I can’t decide if this overly business/star/celebrity focus of yoga in the past decade is a true representation of what yoga is nowadays, or that the decade is just a blip in the grand scheme of the progression of yoga … so we can’t step back to see the big picture and note the developments that will matter 100 years from now. My guess (hope) is that things like Donna Karen’s work with Urben Zen and the proliferation of studios and students are harbingers of things to come. They are indicators of yoga becoming more integrated into western lifestyle as a preventative health system. These are developments that might be part of a larger narrative over the next 10 and 100 years. They might stick.

    • Thanks, YITS! I think this decade is just a blip in the grand scheme of the huge and marvellous thing that is yoga. Even though nobody’s quite sure how old yoga is (somewhere between 1300 and 50,000 years), you gotta admit: it’s old! It’s been around for a long time, and it was around way before the West discovered it (and before parts of the Western world were even “discovered” by Europeans).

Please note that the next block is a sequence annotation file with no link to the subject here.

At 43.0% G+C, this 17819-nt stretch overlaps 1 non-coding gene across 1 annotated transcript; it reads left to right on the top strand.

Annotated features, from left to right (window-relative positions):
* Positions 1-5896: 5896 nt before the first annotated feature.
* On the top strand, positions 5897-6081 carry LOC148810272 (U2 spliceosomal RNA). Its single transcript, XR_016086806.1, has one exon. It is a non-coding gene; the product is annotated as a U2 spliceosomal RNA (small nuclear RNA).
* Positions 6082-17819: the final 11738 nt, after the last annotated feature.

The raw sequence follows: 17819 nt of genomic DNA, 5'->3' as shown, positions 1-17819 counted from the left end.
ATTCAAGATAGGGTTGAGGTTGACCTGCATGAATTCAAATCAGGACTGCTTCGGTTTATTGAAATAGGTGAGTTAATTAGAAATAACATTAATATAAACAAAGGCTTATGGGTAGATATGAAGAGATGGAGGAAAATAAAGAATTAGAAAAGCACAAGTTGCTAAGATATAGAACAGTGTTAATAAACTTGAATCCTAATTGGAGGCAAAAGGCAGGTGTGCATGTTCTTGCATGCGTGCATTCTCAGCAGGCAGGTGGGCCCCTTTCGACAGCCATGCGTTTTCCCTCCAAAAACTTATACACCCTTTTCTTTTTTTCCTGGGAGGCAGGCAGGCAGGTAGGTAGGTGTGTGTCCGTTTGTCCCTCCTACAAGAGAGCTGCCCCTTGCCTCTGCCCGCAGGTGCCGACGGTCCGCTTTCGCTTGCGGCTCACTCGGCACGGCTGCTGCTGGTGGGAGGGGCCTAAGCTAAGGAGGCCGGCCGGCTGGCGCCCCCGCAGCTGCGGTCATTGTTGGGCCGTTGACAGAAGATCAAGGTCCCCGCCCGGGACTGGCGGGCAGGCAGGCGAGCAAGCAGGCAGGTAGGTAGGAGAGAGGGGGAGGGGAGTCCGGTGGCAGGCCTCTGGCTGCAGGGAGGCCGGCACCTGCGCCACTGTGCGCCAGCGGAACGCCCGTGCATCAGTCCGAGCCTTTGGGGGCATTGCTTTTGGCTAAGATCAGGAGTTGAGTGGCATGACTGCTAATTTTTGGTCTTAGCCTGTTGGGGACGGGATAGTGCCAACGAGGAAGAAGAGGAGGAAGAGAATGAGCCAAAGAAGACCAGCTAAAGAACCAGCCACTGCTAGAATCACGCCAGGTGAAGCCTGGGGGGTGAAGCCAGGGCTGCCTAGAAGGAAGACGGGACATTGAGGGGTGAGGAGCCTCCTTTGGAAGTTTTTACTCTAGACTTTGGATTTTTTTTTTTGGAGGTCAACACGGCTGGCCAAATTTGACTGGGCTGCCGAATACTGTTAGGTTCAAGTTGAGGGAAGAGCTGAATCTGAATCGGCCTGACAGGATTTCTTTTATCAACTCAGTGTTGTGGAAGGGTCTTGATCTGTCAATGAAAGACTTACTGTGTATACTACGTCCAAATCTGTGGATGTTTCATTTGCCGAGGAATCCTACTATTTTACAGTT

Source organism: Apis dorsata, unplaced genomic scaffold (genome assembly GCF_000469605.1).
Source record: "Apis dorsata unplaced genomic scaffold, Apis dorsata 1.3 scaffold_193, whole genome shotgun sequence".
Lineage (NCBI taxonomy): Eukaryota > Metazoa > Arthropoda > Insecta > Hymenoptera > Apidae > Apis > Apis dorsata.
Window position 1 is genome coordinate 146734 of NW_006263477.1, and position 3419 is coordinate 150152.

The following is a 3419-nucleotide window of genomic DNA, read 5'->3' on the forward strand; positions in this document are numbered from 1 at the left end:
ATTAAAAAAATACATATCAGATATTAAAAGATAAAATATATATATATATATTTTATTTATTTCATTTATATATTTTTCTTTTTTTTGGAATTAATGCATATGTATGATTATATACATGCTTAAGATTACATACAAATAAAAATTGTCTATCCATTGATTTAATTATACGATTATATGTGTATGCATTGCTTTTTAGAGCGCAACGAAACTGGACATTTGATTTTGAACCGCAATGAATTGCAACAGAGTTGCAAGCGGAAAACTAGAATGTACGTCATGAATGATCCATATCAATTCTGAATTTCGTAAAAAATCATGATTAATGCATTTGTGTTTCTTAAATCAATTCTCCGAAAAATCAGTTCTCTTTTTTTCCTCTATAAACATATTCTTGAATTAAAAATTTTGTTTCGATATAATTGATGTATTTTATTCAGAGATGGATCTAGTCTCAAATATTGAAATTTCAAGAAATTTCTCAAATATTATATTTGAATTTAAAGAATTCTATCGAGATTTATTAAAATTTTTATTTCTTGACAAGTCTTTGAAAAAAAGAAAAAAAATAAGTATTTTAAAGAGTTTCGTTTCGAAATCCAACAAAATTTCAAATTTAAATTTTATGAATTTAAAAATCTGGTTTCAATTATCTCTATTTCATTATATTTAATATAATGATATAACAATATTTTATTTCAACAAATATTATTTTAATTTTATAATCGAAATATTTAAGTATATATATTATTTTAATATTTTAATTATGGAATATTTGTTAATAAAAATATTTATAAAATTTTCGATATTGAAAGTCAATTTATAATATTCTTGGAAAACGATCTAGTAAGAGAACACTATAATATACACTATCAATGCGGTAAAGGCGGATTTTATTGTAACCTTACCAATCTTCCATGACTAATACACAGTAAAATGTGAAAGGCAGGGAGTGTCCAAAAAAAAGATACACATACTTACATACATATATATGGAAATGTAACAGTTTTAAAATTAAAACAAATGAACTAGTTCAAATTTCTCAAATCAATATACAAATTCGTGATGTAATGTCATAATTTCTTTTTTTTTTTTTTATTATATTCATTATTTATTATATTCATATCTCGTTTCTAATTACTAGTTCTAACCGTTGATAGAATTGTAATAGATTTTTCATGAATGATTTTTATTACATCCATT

Let’s hope for more awesome therapeutic and health developments in yoga! Let’s hope that it’s not just a trend which will pass away like Jazzercise or Tae-bo! Let’s hope yoga is here to stay!

      For those of us who are committed practitioners, it is.

    • Hi YITS… I love your insight! I think the “overly business/star/celebrity focus” is not so much a commentary on yoga itself, but more on our culture as a whole in the last decade. . . Celebrity gossip, stars who don’t actually have any discernible talent/skills, and the celebration of greed and self-promotion can be seen in all aspects of popular culture — which ultimately had a big part in the downfall of the economy overall. I think as people are rethinking their core values in this new economic climate, the focus of yoga will shift to something more meaningful as well.

  7. Thank you for digging in and sharing this analysis with us!

    As for franchising Yoga studios and making it very profitable business, I think that in a free market we better have franchises that work for bettering people’s health, rather than yet another main stream corporation that crashes people’s health and well being for its executives’ sake.

    I used to go to the Santa Monica Bikram Yoga and saw with time how they evolved and as long as people put their money there and not in MacDonald and other corporate monsters, I have no issue that they get rich and prosperous.

    I can understand the feelings of lots of Yogis who are opposing the commercialism of Yoga. I had lots of thoughts about it too when I lived in La and saw how Yoga class becomes a gym session with a trainer, rather than a spiritual leader. But then again, if that’s what attracts people to do more Yoga, I am all for it.